Good morning Ria, The DLSE has discretion not to (meaning that these damages are the rule and not the exception---which is why they are sometimes described as almost automatic) award liquidated damages when an employer is unable to prove that its failure to pay minimum wage was in good faith and based on reasonable grounds. Employers can't count on the agency to exercise that discretion. And most courts will presume that an employer's violation was willful, and that the employee is entitled to liquidated damages.If you were owed unpaid wages, and you can show that they were wrongfully withheld, then you would be eligible for liquidated damages under the law. The entire basis fir these damages is proving that you performed work, earned wages, but that those wages were not paid to you.Thank you for your positive rating of my service, . It has been my pleasure to assist you and I hope than you will ask for me on JustAnswer should a future need ever arise.Please feel free to bookmark the following link so you can request me to answer any future legal questions you may have:http://www.justanswer.com/law/expert-lawtalk/Thanks again.DougWhen you receive your Customer Satisfaction Survey from JustAnswer, please do rate me highly (9-10) there as well. It benefits my ability to assist you and other customers, and would be tremendously appreciated.
Do you still practice in CA?
How i can reach to you?
Pls suggest me some least expensive way to claim my wages.
Attorneys are asking atleast 30% contnigency OR hourly rates.
Which way i should prefer?
Hi Ria, That choice is entirely up to you. I'd have to be able to tell the future to be able to suggest which will cost you the least. It all depends on how quickly you can get a settlement, or whether you have to spend a year in litigation and do a trial---which would mean that the attorney would easily have 100 to 150 hours in the case, plus legal expenses. You will have to decide for yourself. I'm sorry. Doug.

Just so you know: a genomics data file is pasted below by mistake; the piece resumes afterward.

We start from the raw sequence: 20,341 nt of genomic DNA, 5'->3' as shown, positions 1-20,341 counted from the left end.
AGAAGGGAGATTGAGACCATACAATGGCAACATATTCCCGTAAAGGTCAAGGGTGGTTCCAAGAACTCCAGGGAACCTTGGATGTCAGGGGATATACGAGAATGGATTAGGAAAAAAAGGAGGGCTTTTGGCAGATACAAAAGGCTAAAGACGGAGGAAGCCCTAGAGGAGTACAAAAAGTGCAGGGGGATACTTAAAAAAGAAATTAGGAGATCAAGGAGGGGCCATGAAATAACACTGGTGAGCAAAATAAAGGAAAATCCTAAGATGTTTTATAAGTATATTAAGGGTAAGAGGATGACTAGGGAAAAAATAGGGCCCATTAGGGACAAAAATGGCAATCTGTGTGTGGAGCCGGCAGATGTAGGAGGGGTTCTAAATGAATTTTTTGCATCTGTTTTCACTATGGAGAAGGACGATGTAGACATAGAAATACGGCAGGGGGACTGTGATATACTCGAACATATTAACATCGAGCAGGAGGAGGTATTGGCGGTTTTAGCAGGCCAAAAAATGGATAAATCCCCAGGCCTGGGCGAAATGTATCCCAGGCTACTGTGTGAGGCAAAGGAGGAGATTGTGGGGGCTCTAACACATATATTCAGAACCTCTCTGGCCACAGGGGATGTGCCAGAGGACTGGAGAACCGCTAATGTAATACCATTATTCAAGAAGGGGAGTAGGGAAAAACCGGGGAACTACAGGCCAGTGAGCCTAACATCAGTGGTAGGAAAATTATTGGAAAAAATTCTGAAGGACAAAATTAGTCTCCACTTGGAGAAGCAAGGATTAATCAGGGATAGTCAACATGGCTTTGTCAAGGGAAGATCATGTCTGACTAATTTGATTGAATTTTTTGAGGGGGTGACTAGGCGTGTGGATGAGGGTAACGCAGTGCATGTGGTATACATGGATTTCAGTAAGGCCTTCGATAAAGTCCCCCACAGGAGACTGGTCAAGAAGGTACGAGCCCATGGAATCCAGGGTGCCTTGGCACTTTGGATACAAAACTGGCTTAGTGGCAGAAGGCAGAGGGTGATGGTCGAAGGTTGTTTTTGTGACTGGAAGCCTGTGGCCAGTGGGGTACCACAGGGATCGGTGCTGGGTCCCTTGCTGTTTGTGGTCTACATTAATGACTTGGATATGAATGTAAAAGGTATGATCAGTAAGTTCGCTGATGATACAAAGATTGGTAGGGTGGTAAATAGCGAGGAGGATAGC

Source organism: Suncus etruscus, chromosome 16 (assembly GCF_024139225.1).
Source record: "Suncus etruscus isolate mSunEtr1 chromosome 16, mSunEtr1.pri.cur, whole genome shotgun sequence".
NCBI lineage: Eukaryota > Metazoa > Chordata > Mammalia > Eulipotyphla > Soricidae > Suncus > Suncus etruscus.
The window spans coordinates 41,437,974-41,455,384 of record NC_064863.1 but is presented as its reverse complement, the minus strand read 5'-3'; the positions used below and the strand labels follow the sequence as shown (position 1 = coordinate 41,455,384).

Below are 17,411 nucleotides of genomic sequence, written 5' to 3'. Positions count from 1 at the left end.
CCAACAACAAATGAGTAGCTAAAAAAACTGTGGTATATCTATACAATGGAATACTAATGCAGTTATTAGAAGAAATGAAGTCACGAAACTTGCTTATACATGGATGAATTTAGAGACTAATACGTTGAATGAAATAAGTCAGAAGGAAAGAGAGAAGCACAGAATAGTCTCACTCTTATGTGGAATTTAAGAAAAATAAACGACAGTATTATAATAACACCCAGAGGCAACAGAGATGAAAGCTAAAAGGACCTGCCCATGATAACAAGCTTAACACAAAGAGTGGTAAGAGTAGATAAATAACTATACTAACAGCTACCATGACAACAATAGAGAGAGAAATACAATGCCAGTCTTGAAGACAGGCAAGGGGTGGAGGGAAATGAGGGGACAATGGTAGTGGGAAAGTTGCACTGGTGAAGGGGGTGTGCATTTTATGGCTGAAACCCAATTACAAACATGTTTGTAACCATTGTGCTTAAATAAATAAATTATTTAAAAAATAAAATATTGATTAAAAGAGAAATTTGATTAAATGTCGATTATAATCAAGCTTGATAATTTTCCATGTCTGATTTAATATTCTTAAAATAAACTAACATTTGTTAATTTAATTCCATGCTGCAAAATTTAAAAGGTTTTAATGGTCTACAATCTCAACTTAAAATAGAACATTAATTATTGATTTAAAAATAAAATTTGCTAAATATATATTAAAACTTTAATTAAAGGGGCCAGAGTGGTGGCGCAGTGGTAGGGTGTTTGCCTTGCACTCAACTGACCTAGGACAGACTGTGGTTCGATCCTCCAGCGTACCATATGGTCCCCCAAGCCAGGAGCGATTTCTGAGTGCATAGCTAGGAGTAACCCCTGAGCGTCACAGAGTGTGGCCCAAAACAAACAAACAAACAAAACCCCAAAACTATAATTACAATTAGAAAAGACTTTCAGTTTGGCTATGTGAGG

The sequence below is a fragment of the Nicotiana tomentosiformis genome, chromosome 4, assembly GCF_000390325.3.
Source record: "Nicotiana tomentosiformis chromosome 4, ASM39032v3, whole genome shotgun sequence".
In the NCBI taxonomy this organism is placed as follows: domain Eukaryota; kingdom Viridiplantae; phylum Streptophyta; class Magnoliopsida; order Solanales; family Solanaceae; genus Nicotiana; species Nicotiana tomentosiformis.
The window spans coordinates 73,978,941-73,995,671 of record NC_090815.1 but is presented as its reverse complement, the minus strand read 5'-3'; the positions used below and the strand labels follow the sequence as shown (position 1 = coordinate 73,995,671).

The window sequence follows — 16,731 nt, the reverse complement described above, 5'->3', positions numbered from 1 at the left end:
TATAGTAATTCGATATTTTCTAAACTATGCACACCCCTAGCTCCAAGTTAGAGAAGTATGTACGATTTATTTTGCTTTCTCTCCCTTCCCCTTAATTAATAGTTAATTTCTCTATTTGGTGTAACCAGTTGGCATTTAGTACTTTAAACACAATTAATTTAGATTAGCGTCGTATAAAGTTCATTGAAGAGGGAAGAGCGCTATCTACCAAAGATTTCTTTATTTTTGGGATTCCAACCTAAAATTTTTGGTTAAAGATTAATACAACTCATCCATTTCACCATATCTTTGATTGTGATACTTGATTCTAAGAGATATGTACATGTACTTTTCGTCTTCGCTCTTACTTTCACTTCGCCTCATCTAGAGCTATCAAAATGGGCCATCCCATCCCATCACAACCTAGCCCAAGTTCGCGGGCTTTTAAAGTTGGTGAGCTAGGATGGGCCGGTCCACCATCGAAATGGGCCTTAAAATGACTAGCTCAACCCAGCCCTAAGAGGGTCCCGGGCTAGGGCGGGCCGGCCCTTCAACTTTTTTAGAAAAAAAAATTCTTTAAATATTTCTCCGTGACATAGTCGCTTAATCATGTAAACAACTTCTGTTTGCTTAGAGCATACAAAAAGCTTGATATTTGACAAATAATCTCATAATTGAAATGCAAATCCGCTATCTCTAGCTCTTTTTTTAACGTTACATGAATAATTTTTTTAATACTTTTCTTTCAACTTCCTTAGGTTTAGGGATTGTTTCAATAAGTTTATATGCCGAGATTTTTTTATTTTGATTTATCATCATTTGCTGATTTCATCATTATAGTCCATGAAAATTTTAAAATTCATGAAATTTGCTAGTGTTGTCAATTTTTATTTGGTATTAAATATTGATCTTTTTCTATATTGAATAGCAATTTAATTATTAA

i am not expecting wages claim will go on for long time. It'll be settled pre litigation or before first trial.
Which way you suggest? A typical wage claim takes how many hours of litigation?
If i go hourly, lawyers put 200 hours how i can challenge that? Its easily can be abused, right?
Good morning Ria, I understand you want me to tell you what to do, of the two choices you have, and I cannot do that. You can do the math as easily as I can, I am sure of that. Neither you nor I know how long your case will take. Yes it could settle early---and yes the employer could force it to trial. There is no typical wage claim, not really. And I assure you---there is nothing typical about a $80,000 to $90,000 wage claim. As regards what you might do if your attorney works 200 hours, that is a new question---entirely unrelated to your right to wages. As you may not be aware, the Rules of JustAnswer specify that each customer ask one question in each question thread. For new questions, the customer is asked to open a new question thread. I am required to ask that you place these new questions in a new thread, as is required by JustAnswer. I do sincerely apologize for any inconvenience this might cause you.
You may ask for me personally by referring to me by name (Doug) in your new question and I will be able to assist you. As the questions that you are posing are new, I am required to ask you to please open up a new question thread for them. Thank you for your understanding. Doug